Surname change 

Changing your surname, otherwise known as your last name or family name, is notoriously difficult in The Netherlands. In the following we shall explain the procedure for surname change according to Dutch law.

Please note that this process is only applicable if you (now) have Dutch nationality. 

If you have more than one nationality, then Dutch law is applicable to the name on your Dutch passport. With regards to other passports, the law of your other nationality is applicable. You may have to follow the name change procedure in both countries to have your passports match again. 

Who decides on surname change?

In the Netherlands the Ministry of Justice (i.e. the King) decides whether you can or cannot change your surname. You can apply to the Ministry of Justice for a surname change yourself. In principle, you do not need the support of a lawyer for this. For a change of first name, you have to apply separately to the courts.

What are the criteria?

Your birth certificate must be registered in the Netherlands; otherwise the request cannot be processed by the Ministry.

In addition, there is a limited list of legal grounds which determine when you or may not may change your surname as an adult. If your application does not exactly match any of the following criteria, you cannot change your surname.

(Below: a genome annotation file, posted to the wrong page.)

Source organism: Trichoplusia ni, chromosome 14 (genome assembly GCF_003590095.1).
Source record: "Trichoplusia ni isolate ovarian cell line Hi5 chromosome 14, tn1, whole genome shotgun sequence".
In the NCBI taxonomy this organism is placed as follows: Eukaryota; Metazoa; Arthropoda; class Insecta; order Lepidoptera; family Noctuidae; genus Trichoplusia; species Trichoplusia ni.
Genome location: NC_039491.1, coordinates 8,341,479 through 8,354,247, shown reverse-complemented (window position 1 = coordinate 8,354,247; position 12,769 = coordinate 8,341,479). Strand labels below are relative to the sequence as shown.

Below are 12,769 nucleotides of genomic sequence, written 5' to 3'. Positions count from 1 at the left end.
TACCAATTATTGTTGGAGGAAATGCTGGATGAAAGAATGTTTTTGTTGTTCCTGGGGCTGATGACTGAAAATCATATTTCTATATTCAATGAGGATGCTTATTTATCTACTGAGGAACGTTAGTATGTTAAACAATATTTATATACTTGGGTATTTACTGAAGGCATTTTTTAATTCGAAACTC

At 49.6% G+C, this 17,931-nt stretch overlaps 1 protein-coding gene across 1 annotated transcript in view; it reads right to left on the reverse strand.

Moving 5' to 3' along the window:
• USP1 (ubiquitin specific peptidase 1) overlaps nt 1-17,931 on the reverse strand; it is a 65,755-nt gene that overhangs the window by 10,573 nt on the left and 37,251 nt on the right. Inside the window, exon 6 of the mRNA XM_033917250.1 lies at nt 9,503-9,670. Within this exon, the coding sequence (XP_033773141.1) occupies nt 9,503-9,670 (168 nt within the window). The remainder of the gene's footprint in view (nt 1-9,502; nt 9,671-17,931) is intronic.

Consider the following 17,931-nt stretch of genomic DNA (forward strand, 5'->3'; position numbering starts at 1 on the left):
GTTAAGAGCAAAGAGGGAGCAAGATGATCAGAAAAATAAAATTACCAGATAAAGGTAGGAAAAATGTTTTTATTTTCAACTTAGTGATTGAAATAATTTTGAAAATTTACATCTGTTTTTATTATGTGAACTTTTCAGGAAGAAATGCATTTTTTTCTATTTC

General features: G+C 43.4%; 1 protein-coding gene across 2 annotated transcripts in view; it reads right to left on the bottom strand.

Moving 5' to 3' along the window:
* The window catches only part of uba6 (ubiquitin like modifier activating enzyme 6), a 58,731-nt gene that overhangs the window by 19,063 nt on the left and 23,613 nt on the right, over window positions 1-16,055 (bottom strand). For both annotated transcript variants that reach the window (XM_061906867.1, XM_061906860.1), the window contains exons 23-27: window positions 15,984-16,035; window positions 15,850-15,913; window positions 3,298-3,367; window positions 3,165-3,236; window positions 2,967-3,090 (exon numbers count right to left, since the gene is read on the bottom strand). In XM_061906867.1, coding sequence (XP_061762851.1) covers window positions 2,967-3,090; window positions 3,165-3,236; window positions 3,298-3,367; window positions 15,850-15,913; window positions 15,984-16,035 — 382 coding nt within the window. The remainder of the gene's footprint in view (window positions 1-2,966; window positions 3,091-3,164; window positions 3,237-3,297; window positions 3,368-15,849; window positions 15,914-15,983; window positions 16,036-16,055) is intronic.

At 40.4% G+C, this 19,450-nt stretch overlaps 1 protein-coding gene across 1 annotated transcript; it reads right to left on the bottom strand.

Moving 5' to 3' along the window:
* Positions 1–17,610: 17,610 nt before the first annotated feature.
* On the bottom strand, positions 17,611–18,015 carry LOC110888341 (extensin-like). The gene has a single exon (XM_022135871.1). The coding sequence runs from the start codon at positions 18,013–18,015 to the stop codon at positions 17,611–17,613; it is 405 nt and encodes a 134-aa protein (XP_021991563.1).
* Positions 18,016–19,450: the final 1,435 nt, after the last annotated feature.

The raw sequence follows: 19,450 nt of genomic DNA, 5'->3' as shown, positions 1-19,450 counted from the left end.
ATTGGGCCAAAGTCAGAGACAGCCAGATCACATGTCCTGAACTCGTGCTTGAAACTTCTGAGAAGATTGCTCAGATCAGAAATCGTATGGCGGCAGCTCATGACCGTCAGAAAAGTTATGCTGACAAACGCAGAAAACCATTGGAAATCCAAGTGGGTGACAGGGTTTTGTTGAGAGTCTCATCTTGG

The Ministry of Justice provides a full list of valid legal grounds on its website and in this information brochure. However, all of this useful information is solely available in Dutch. Therefore, we have summarised the available legal grounds for adults wanting to change their surname below. 

The letters (B1 etc.) refer to the categories the Ministry of Justice uses:

Adult surname change (B)

If you want to change the name of a minor child, other criteria apply. Please see our page on surname change for children.

You wish to carry the name of the person (parent or guardian) that actually raised you. That person must have been registered at the same address and taken care of you for a few years before you turned 18. Your current age does not matter with regards to when you apply for the surname change.

  • If you have a double-barrelled name, you may choose to shorten the name (e.g. Smith instead of Smith-Jones).
  • If your partner’s surname was added automatically to your own due to marriage, you may revert to your maiden name.
  • When your name name has a female or other version, that is not pronounced, you can choose to shorten the name to the name as it is actually pronounced.
  • When your surname is unpronounceable in The Netherlands, you may request another name. However, the new name must be similar your current name (e.g. a pronounceable spelling of the same name). Otherwise, you may choose the name of your other parent. If that is also impossible to achieve, you may create a new surname, provided that it does not yet exist in the Netherlands.

B7: Changing an indecent or ridiculous surname (from a Dutch perspective)